Partner Tasha Bevan-Stewart, in our Family Law team, touches on Resolution's new ‘Parenting Through Separation’ guide and 'Good Divorce Week'.
As we come to the end of ‘Good Divorce Week,’ we look at what can be achieved through helping clients to separate amicably through the use of out of court dispute resolution processes.
Family Law body Resolution, which promotes the use of less contentious methods in family disputes, has released new advice for parents who are separating or divorcing online, in the shape of its ‘Parenting Through Separation’ guide. Resolution encourages lawyers and the families they assist to put children first in the legal process of separation and divorce.
The guide was launched at the start of this this year’s ‘Good Divorce Week’, to help ensure that important information and helpful advice is freely accessible to all parents who need it. There is also a great video on the website, which discusses five ways to put children first during divorce and separation.
As family lawyers, we can offer clients many ways to resolve financial and child-related issues on relationship breakdown that don’t involve a courtroom. Keeping your dispute away from court can help to lower stress levels in the family and keep costs down.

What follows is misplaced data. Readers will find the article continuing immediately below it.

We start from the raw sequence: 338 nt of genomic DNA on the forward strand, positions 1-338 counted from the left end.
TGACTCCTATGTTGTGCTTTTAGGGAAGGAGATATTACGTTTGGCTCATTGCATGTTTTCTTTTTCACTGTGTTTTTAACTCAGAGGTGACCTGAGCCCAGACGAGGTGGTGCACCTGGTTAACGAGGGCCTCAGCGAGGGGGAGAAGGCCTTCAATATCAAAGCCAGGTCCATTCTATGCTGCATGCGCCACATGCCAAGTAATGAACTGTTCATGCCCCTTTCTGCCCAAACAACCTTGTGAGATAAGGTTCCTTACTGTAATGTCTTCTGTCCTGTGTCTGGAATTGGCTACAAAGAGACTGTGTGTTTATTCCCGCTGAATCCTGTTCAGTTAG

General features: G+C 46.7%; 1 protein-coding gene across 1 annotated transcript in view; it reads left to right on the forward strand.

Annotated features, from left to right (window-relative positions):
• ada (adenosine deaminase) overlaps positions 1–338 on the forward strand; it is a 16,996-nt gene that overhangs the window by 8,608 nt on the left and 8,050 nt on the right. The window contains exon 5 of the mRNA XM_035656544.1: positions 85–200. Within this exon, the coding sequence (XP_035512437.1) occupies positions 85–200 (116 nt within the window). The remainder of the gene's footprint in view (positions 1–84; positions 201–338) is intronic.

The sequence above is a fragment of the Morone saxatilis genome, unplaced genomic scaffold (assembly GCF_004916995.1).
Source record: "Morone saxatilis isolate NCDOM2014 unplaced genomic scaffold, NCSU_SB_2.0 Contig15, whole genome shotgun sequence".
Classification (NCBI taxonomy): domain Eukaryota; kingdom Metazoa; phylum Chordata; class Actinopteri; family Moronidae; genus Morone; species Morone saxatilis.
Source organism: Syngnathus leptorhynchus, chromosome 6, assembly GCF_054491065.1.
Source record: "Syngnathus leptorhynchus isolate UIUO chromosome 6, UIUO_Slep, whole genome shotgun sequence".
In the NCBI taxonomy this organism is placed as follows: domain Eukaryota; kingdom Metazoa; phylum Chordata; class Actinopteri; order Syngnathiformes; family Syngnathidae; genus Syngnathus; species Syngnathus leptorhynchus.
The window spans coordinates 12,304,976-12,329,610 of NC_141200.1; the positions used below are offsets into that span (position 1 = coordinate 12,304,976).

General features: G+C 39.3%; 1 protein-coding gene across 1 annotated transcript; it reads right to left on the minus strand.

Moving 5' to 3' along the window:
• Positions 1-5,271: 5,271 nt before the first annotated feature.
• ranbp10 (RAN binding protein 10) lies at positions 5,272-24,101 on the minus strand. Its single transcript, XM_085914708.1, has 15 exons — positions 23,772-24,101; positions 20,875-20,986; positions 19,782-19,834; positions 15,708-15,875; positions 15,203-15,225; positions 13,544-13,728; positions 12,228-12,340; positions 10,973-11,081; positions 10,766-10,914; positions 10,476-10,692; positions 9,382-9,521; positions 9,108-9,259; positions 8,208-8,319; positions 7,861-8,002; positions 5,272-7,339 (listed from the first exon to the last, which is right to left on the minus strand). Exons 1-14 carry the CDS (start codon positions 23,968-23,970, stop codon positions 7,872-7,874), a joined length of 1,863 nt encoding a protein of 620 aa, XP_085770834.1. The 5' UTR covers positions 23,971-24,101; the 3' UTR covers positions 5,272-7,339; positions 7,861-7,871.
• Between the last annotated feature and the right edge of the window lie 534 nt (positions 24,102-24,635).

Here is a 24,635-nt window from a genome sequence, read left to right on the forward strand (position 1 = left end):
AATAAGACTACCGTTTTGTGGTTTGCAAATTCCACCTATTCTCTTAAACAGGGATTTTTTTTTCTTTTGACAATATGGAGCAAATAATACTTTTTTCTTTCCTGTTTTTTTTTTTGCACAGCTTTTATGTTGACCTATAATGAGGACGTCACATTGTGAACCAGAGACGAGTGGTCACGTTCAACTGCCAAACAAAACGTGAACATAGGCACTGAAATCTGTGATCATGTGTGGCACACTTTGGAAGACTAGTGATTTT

Some of these methods are well-known, such as mediation, where you meet with your ex-partner alongside a trained facilitator to work things out between yourselves. Other avenues offer legal support alongside problem-solving – such as collaborative divorce. We can also advise on using arbitration or private settlement conferences, known as ‘FDRs’ (Financial Dispute Resolution), in financial cases. Finally, early neutral evaluation involves approaching an expert for an early analysis of your case.
Our specialist Family Law team is here to guide you through all aspects of separation and divorce, whether you have questions relating to the care of your children or financial arrangements.
For further information or legal advice, please contact email@example.com or call 0118 951 6800.
This article is intended for the use of clients and other interested parties. The information contained in it is believed to be correct at the date of publication, but it is necessarily of a brief and general nature and should not be relied upon as a substitute for specific professional advice.